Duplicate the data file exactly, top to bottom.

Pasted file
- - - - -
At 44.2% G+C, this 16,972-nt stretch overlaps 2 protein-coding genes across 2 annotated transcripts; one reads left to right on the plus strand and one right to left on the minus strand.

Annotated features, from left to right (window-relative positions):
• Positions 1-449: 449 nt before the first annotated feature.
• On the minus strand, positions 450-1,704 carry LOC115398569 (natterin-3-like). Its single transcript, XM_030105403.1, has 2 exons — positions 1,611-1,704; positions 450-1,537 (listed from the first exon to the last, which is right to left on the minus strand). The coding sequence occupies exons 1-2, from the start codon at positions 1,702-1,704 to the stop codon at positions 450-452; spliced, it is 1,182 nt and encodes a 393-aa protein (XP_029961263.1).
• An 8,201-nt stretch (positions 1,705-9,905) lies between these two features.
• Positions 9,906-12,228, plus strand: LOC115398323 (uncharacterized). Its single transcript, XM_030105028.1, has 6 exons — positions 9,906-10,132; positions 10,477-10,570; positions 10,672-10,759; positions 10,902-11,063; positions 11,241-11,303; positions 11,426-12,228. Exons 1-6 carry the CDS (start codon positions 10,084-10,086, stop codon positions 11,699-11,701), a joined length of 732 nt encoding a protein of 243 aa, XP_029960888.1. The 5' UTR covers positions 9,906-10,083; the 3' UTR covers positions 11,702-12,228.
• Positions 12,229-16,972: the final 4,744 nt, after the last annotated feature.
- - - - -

At 44.2% G+C, this 16,972-nt stretch overlaps 2 protein-coding genes across 2 annotated transcripts; one reads left to right on the plus strand and one right to left on the minus strand.

Annotated features, from left to right (window-relative positions):
• Positions 1-449: 449 nt before the first annotated feature.
• On the minus strand, positions 450-1,704 carry LOC115398569 (natterin-3-like). Its single transcript, XM_030105403.1, has 2 exons — positions 1,611-1,704; positions 450-1,537 (listed from the first exon to the last, which is right to left on the minus strand). The coding sequence occupies exons 1-2, from the start codon at positions 1,702-1,704 to the stop codon at positions 450-452; spliced, it is 1,182 nt and encodes a 393-aa protein (XP_029961263.1).
• An 8,201-nt stretch (positions 1,705-9,905) lies between these two features.
• Positions 9,906-12,228, plus strand: LOC115398323 (uncharacterized). Its single transcript, XM_030105028.1, has 6 exons — positions 9,906-10,132; positions 10,477-10,570; positions 10,672-10,759; positions 10,902-11,063; positions 11,241-11,303; positions 11,426-12,228. Exons 1-6 carry the CDS (start codon positions 10,084-10,086, stop codon positions 11,699-11,701), a joined length of 732 nt encoding a protein of 243 aa, XP_029960888.1. The 5' UTR covers positions 9,906-10,083; the 3' UTR covers positions 11,702-12,228.
• Positions 12,229-16,972: the final 4,744 nt, after the last annotated feature.